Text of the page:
First, let's make health insurance actually insurance once again, not a bloated prepaid medical plan. We must allow market economics to work again by allowing free exchange between healthcare providers and healthcare consumers/patients. One option is Health sharing cooperatives. These groups have seen a tremendous growth over the last few years since they offer a low-cost alternative for catastrophic care coverage and for cost-sharing of higher-priced procedures such as colonoscopy, general surgical procedures, and cardiac care.

In addition, they create a climate of mutual accountability wherein patients have financial skin in the game: they have incentives to adopt healthier lifestyles, such as smoking cessation, because these actions result in lower costs for the entire health-sharing community. One cooperative in particular even has a second opinion program to help lower costs associated with misdiagnosis.  

The second option is Direct Primary Care, a low-cost subscription model of primary care that does not rely on insurance to pay for it.  

In this model, doctors are incentivized to spend more time with their patients, offer them greater accessibility, and provide services such as laboratory blood work and dispensed medications at wholesale prices. Doctors in this model have no incentive to over utilize referrals to specialists and high-priced imaging and procedures that are typically a driver of high healthcare costs in a large health system that relies on these referrals for downstream revenue.  

Finally, these doctors are far better versed in the cost of care and are less likely to prescribe expensive brand-name drugs when they aren't necessary.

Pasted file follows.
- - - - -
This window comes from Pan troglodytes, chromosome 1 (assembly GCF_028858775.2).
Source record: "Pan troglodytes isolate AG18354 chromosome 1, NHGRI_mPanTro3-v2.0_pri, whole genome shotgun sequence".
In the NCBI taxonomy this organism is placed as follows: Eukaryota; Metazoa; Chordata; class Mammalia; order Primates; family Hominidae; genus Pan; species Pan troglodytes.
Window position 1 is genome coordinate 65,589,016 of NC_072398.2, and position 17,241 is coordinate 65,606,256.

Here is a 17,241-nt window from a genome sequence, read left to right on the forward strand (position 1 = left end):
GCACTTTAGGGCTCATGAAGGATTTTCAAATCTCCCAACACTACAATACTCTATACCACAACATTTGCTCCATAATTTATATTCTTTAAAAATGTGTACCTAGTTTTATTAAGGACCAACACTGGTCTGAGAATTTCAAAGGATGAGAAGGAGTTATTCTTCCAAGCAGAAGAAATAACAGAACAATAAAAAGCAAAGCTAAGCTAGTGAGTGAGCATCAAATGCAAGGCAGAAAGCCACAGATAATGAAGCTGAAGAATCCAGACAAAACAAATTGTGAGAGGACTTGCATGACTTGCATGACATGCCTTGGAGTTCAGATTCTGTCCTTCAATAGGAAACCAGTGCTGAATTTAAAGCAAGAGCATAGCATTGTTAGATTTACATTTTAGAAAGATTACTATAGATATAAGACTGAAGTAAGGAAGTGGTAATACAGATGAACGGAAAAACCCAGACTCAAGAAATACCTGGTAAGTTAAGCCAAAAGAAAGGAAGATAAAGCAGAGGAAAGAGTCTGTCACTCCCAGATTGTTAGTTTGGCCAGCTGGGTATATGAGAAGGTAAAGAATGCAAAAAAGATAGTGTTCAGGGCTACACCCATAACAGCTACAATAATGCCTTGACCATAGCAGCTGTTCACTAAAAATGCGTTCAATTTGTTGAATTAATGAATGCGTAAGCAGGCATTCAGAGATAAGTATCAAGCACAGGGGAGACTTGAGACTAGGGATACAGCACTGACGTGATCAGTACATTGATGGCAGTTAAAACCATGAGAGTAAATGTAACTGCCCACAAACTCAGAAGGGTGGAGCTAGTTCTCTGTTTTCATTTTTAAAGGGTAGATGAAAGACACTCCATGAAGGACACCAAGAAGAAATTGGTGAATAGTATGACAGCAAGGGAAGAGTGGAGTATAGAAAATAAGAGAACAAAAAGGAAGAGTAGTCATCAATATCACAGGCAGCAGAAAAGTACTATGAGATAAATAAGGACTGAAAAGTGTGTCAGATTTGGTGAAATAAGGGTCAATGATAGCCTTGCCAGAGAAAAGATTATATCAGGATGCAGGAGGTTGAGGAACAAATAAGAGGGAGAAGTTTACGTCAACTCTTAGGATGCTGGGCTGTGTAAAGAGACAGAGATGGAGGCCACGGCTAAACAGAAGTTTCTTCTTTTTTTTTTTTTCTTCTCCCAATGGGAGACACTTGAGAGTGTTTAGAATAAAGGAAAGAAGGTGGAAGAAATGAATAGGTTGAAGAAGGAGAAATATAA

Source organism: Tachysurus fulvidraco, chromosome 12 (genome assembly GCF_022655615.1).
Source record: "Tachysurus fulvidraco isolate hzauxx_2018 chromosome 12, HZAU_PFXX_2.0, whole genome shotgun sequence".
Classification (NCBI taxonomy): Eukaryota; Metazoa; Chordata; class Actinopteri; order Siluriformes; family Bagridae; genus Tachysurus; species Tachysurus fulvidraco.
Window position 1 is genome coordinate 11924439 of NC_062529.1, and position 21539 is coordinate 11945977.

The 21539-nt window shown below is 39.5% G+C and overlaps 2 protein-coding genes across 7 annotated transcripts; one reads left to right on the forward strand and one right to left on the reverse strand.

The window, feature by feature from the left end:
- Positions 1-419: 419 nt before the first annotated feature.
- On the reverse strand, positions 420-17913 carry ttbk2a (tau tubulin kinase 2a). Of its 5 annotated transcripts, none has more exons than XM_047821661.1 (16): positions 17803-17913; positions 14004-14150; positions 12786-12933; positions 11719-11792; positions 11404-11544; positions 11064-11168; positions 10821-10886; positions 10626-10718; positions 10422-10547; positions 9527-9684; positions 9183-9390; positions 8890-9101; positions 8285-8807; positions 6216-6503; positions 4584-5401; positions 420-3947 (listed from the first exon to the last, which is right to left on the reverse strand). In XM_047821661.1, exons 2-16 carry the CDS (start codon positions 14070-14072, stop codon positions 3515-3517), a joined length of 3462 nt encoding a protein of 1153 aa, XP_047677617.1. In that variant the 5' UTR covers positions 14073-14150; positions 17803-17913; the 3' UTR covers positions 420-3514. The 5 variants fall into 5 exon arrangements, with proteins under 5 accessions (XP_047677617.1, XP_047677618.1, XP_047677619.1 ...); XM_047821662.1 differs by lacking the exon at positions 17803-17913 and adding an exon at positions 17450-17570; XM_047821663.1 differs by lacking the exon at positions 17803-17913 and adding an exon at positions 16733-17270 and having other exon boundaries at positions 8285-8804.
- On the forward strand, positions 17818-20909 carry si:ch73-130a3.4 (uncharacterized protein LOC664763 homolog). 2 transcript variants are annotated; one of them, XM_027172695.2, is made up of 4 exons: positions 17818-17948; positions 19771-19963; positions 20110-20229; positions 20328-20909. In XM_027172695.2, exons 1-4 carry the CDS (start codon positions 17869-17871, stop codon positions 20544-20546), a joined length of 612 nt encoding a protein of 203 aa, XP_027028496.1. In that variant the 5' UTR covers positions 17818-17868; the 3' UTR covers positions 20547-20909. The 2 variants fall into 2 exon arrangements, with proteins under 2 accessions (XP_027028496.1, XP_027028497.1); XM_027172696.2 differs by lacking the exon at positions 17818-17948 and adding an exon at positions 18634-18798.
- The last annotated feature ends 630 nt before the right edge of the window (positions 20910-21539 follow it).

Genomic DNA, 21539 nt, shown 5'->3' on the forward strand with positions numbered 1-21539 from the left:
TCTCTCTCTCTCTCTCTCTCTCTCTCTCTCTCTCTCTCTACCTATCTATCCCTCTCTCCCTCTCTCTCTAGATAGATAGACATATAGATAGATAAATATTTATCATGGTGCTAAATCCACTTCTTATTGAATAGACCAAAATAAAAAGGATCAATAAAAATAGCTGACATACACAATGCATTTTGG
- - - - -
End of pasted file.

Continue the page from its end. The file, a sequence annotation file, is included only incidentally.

Even in the area of surgery, we are starting to see the free market make an impact. The Surgery Center of Oklahoma offers all-inclusive cash pricing for all major procedures on their website and even helps patients arrange financing.

Employers, who have footed a large portion of the healthcare insurance premium for decades now, have started to become savvy to alternative options for providing healthcare to their employees. It is just a matter of time before they begin embracing the philosophy of free market healthcare, direct primary care, and the health sharing cooperatives to restore sanity back to what is currently an insane system.  

As employer healthcare dollars are getting increasingly allocated back into the pockets of its employees and into the free market, prices will drop dramatically.  

The answer to our healthcare dilemma is truly a simple one: Defund the current inefficiencies and put the money back into the hands of those who really matter--the patients who are the healthcare consumers.  

Then watch the free market transform the American healthcare system back into the best in the world.